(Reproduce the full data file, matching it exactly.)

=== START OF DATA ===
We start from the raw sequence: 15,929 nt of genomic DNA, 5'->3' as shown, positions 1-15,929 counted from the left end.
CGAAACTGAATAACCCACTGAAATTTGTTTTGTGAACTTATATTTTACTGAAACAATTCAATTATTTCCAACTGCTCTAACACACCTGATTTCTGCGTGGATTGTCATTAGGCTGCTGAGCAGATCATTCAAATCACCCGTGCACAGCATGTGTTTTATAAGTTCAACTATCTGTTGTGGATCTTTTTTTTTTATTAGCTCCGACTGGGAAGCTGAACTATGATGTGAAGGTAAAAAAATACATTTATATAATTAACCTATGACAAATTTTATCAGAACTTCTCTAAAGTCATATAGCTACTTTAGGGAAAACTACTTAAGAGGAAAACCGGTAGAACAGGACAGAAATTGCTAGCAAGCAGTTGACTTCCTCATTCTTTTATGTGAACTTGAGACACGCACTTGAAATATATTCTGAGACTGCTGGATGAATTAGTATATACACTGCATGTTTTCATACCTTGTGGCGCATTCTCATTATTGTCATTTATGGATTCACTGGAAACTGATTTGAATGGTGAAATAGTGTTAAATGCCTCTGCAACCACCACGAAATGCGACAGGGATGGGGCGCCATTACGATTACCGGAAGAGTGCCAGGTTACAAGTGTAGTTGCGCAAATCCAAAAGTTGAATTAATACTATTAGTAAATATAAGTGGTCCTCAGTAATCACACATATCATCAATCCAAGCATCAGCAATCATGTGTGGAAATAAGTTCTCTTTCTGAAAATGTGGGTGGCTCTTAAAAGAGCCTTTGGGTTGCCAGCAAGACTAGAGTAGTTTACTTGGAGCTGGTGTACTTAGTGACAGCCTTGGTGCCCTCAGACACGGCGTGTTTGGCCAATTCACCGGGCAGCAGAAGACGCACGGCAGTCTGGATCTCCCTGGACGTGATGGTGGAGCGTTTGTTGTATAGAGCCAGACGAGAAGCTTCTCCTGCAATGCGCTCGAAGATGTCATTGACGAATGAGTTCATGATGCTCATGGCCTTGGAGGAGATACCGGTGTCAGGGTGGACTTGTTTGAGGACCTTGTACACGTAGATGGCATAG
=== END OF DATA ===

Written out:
We start from the raw sequence: 15,929 nt of genomic DNA, 5'->3' as shown, positions 1-15,929 counted from the left end.
CGAAACTGAATAACCCACTGAAATTTGTTTTGTGAACTTATATTTTACTGAAACAATTCAATTATTTCCAACTGCTCTAACACACCTGATTTCTGCGTGGATTGTCATTAGGCTGCTGAGCAGATCATTCAAATCACCCGTGCACAGCATGTGTTTTATAAGTTCAACTATCTGTTGTGGATCTTTTTTTTTTATTAGCTCCGACTGGGAAGCTGAACTATGATGTGAAGGTAAAAAAATACATTTATATAATTAACCTATGACAAATTTTATCAGAACTTCTCTAAAGTCATATAGCTACTTTAGGGAAAACTACTTAAGAGGAAAACCGGTAGAACAGGACAGAAATTGCTAGCAAGCAGTTGACTTCCTCATTCTTTTATGTGAACTTGAGACACGCACTTGAAATATATTCTGAGACTGCTGGATGAATTAGTATATACACTGCATGTTTTCATACCTTGTGGCGCATTCTCATTATTGTCATTTATGGATTCACTGGAAACTGATTTGAATGGTGAAATAGTGTTAAATGCCTCTGCAACCACCACGAAATGCGACAGGGATGGGGCGCCATTACGATTACCGGAAGAGTGCCAGGTTACAAGTGTAGTTGCGCAAATCCAAAAGTTGAATTAATACTATTAGTAAATATAAGTGGTCCTCAGTAATCACACATATCATCAATCCAAGCATCAGCAATCATGTGTGGAAATAAGTTCTCTTTCTGAAAATGTGGGTGGCTCTTAAAAGAGCCTTTGGGTTGCCAGCAAGACTAGAGTAGTTTACTTGGAGCTGGTGTACTTAGTGACAGCCTTGGTGCCCTCAGACACGGCGTGTTTGGCCAATTCACCGGGCAGCAGAAGACGCACGGCAGTCTGGATCTCCCTGGACGTGATGGTGGAGCGTTTGTTGTATAGAGCCAGACGAGAAGCTTCTCCTGCAATGCGCTCGAAGATGTCATTGACGAATGAGTTCATGATGCTCATGGCCTTGGAGGAGATACCGGTGTCAGGGTGGACTTGTTTGAGGACCTTGTACACGTAGATGGCATAG